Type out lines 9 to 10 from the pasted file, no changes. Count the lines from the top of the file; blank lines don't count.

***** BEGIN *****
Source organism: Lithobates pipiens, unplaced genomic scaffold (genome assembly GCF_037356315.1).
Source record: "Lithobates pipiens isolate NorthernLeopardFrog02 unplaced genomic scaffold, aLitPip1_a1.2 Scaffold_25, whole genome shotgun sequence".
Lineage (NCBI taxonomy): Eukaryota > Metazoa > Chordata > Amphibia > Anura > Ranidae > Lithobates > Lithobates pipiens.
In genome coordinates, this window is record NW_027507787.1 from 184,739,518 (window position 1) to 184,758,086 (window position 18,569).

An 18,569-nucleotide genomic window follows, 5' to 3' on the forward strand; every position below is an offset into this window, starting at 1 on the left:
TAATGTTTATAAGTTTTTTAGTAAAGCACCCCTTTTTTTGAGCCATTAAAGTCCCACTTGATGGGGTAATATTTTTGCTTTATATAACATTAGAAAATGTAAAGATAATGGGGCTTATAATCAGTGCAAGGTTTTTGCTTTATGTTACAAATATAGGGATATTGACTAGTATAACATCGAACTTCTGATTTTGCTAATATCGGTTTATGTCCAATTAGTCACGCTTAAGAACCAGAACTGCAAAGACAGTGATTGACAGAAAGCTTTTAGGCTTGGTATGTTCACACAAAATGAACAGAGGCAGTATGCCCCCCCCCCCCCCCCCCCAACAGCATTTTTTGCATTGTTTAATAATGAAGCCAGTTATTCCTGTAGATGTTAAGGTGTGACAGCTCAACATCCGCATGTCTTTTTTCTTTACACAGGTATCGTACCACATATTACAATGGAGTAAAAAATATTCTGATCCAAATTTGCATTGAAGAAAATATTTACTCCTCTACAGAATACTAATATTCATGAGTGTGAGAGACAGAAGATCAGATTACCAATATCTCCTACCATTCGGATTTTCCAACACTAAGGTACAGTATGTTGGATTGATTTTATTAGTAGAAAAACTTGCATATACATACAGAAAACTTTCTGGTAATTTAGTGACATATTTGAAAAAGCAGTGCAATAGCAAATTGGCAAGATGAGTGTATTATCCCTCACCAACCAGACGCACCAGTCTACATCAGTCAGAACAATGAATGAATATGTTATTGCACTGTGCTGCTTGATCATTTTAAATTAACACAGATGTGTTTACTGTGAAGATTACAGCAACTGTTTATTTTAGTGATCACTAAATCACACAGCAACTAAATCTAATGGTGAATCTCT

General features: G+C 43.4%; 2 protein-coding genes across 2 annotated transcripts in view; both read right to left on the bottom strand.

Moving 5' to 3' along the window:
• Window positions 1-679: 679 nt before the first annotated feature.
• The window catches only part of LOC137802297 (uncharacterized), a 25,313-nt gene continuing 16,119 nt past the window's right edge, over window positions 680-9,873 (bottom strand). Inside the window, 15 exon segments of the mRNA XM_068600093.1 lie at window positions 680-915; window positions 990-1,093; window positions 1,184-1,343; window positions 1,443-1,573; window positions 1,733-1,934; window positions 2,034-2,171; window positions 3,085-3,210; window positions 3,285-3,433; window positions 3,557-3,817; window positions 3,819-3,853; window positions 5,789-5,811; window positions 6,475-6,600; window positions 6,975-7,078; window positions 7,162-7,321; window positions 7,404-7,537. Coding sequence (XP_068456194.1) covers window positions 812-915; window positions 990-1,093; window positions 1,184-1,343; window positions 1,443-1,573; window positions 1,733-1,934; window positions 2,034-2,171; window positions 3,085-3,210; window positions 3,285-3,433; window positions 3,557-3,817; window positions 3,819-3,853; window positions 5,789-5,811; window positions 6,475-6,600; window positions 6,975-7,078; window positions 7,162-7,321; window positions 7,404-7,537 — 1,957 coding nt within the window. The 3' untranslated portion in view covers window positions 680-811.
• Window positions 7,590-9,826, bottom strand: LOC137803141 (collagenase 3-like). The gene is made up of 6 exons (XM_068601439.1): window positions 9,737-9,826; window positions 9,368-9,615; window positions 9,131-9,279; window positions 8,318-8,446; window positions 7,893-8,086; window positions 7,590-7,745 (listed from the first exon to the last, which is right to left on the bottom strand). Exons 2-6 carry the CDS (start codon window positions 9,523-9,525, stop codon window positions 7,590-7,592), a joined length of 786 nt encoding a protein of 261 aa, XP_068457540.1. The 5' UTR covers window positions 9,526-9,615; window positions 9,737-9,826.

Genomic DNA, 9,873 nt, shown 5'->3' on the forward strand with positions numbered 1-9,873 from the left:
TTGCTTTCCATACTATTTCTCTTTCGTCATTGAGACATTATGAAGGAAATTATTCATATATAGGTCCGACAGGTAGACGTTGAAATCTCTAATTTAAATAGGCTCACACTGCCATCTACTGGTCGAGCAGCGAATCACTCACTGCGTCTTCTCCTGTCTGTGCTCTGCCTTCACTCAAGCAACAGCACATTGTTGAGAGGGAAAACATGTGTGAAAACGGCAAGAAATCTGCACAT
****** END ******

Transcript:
• Window positions 1-679: 679 nt before the first annotated feature.
• The window catches only part of LOC137802297 (uncharacterized), a 25,313-nt gene continuing 16,119 nt past the window's right edge, over window positions 680-9,873 (bottom strand). Inside the window, 15 exon segments of the mRNA XM_068600093.1 lie at window positions 680-915; window positions 990-1,093; window positions 1,184-1,343; window positions 1,443-1,573; window positions 1,733-1,934; window positions 2,034-2,171; window positions 3,085-3,210; window positions 3,285-3,433; window positions 3,557-3,817; window positions 3,819-3,853; window positions 5,789-5,811; window positions 6,475-6,600; window positions 6,975-7,078; window positions 7,162-7,321; window positions 7,404-7,537. Coding sequence (XP_068456194.1) covers window positions 812-915; window positions 990-1,093; window positions 1,184-1,343; window positions 1,443-1,573; window positions 1,733-1,934; window positions 2,034-2,171; window positions 3,085-3,210; window positions 3,285-3,433; window positions 3,557-3,817; window positions 3,819-3,853; window positions 5,789-5,811; window positions 6,475-6,600; window positions 6,975-7,078; window positions 7,162-7,321; window positions 7,404-7,537 — 1,957 coding nt within the window. The 3' untranslated portion in view covers window positions 680-811.